The memristor1,2 is a promising building block for next-generation non-volatile memory3, artificial neural networks4,5,6,7 and bio-inspired computing systems8,9. Organizing small memristors into high-density crossbar arrays is critical to meet the ever-growing demands in high-capacity and low-energy consumption, but this is challenging because of difficulties in making highly ordered conductive nanoelectrodes. Carbon nanotubes, graphene nanoribbons and dopant nanowires have potential as electrodes for discrete nanodevices10,11,12,13,14, but unfortunately these are difficult to pack into ordered arrays. Transfer printing, on the other hand, is effective in generating dense electrode arrays15 but has yet to prove suitable for making fully random accessible crossbars. All the aforementioned electrodes have dramatically increased resistance at the nanoscale16,17,18, imposing a significant barrier to their adoption in operational circuits. Here we demonstrate memristor crossbar arrays with a 2-nm feature size and a single-layer density up to 4.5 terabits per square inch, comparable to the information density achieved using three-dimensional stacking in state-of-the-art 64-layer and multilevel 3D-NAND flash memory19. Memristors in the arrays switch with tens of nanoamperes electric current with nonlinear behaviour. The densely packed crossbar arrays of individually accessible, extremely small functional memristors provide a power-efficient solution for information storage and processing.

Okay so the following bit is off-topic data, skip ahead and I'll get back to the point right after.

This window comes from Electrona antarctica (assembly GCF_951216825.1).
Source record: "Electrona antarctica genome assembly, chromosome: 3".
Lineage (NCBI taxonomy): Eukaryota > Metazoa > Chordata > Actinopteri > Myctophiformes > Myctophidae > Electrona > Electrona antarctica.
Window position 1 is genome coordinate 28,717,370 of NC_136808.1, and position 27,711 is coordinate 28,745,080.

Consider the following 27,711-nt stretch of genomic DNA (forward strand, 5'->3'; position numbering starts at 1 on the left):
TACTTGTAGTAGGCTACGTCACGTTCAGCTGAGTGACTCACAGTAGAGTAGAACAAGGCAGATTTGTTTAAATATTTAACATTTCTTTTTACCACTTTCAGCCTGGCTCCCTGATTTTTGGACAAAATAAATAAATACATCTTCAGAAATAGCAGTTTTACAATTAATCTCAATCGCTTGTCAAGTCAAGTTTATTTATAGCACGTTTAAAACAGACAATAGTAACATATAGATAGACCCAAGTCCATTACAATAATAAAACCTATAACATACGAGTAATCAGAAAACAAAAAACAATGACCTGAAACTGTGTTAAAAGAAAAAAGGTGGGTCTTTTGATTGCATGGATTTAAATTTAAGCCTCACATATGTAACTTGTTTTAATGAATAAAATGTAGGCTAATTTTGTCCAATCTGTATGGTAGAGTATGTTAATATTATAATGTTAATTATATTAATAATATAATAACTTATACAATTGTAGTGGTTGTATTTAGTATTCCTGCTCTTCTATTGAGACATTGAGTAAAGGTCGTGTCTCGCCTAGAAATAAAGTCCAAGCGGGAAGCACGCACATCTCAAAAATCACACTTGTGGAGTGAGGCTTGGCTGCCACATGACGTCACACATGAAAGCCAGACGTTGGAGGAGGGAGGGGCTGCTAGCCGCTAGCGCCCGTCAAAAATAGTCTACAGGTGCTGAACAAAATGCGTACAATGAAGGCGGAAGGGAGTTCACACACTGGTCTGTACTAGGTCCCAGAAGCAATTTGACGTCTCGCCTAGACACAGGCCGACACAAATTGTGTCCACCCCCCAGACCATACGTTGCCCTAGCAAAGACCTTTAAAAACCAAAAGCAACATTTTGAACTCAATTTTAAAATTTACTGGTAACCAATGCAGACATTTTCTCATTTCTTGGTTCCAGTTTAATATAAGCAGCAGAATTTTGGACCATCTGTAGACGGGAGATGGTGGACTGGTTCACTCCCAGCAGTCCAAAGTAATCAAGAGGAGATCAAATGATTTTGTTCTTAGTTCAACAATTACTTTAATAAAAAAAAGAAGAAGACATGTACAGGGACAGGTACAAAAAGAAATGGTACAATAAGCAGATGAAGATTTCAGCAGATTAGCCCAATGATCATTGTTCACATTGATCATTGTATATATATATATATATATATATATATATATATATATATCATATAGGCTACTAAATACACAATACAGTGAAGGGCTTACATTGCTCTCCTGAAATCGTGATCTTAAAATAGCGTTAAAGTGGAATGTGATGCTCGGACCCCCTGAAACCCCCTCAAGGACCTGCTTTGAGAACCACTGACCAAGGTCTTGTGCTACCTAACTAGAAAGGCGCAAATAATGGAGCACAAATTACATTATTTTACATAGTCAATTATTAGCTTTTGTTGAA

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This work was supported by the US National Science Foundation (NSF) (ECCS-1253073). Part of the device fabrication work was conducted in the clean room of the Center for Hierarchical Manufacturing (CHM), an NSF Nanoscale Science and Engineering Center (NSEC) located at the University of Massachusetts Amherst. The TEM work used resources of the Center for Functional Nanomaterials, which is a US DOE Office of Science Facility, at Brookhaven National Laboratory under contract no. DE-SC0012704.

Author information


  1. Department of Electrical and Computer Engineering, University of Massachusetts, Amherst, Massachusetts, USA

    • Shuang Pi
    • , Can Li
    • , Hao Jiang
    • , J. Joshua Yang
    •  & Qiangfei Xia
  2. Center for Functional Nanomaterials, Brookhaven National Laboratory, Upton, New York, USA

    • Weiwei Xia
    •  & Huolin Xin


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Q.X. conceived and designed the experiments. S.P. fabricated and measured the circuits. C.L., W.X. and H.X. conducted the focused ion beam and TEM characterization. S.P., Q.X., H.J. and J.J.Y. analysed the data. Q.X. and S.P. wrote the manuscript. All authors commented and approved the manuscript.

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The authors declare no competing interests.

Corresponding author

Correspondence to Qiangfei Xia.

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  1. Supplementary Information

    Supplementary Figures 1–22, Supplementary Notes 1–6, Supplementary References

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